At Phenome 2018, researchers and developers in the phenomics space—including plant biologists, engineers, data scientists, ecologists, agronomists, and computer scientists—will come together to learn, innovate, and network in sunny Tucson, Arizona. Don’t miss out this year! Registration is open for Phenome 2018: Connecting Biology, Systems, and Tools, to be held on Feb. 14–17 in Tucson, AZ.

The second general session of Phenome 2018 focuses on Systems and Sensor Development to Advance Phenomics and will detail systems and sensors being developed for the efficient, high-throughput measurement of traits—measurements that form the basis of phenomics.

The mode of trait measurement varies widely. Keynote speaker Sindhuja Sankaran (Washington State University) will describe her work on sensor technologies for non-invasive, high-throughput crop phenotyping of field and post-harvest traits. Malia Gehan (Donald Danforth Plant Science Center) will describe plant temperature-stress tolerance and the development of image-based phenotyping tools to quantify natural variation in tolerance. Dan Sabo (Georgia Tech Research Institute) will highlight his  work in Electrical Capacitance Tomography for root monitoring and applications in phenotyping.

Robotics is becoming widespread in phenomics, with increased focus on automation to provide high-throughput phenotyping. Session attendees will hear from Brittany Duncan (University of Nebraska), James Janni (DuPont Pioneer), and Jian Jin (Purdue University) on topics including unmanned aerial robotic systems for phenotyping, human–robot interaction, big data modelling, analytics for imaging, and machine vision. Rick van de Zedde (Wageningen University)—also a keynote speaker—will describe the vast possibilities offered by ‘Agro Food Robotics’ in his talk “Automation and robotics for high-throughput phenotyping and precision horticulture and agriculture”. Sierra Young (University of Illinois) will describe her research in the use of unmanned robotic systems for high-throughput crop phenotyping in the field. In addition, Pedro Andrade-Sanchez (University of Arizona) will discuss the world's largest robotic field scanner, currently monitoring 1.5 acres of energy sorghum.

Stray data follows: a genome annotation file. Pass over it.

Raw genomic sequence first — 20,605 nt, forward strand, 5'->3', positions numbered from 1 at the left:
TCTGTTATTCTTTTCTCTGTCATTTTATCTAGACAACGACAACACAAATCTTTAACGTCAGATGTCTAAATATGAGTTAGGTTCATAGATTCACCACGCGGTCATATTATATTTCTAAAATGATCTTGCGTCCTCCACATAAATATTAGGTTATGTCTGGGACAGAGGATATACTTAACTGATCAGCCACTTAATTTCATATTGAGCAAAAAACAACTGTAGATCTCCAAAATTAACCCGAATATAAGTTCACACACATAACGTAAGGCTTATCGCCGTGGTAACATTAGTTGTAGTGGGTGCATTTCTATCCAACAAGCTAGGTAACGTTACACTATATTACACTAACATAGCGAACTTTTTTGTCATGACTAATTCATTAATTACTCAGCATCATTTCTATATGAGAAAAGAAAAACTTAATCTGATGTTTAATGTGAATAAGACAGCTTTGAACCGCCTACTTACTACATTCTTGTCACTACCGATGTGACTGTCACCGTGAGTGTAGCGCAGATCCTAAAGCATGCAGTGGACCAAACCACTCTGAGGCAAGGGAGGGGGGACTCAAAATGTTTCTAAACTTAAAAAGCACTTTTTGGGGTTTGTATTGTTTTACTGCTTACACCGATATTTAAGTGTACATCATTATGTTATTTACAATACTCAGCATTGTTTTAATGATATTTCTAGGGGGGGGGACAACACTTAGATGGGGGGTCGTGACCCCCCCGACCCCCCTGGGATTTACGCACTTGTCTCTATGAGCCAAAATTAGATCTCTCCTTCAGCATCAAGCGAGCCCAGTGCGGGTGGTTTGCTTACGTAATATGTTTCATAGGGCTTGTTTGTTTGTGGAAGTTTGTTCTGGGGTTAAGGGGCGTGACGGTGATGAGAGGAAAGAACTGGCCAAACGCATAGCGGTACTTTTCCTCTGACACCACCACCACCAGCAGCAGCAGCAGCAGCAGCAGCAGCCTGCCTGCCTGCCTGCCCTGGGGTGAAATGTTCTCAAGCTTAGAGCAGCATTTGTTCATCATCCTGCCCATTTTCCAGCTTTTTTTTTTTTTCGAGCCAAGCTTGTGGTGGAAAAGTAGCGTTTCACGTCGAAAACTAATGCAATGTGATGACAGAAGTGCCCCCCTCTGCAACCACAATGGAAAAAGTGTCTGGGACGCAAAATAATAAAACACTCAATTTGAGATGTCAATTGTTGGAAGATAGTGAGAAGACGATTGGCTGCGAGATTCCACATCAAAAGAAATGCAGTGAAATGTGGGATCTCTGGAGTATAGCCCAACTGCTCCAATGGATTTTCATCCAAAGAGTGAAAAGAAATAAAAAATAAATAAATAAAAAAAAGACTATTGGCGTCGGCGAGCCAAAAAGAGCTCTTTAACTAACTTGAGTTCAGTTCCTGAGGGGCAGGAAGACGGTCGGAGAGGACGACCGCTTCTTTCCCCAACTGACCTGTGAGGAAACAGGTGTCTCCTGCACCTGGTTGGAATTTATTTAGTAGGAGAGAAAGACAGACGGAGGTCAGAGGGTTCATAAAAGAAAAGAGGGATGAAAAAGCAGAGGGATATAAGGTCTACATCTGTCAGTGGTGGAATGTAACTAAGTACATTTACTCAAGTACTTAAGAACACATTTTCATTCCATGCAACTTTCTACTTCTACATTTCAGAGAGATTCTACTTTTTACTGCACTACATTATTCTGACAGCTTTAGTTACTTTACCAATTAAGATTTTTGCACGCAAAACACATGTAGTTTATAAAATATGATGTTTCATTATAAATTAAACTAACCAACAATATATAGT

Session presenters will also provide examples of the application of phenomics to specific research areas. Diane Rowland (University of Florida) will describe her use of phenomics in capturing plant biotic and abiotic stress responses. Application of aerial robotics, automation, and precision agriculture techniques in citrus production will be presented by Reza Ehsani (UC Merced).

GENERAL SESSION II: Systems and Sensor Development to Advance Phenomics will take place Friday, Feb. 16, 2018.

Submit an abstract by December 1st to be considered for a talk in one of two Concurrent Sessions that also focus on this topic!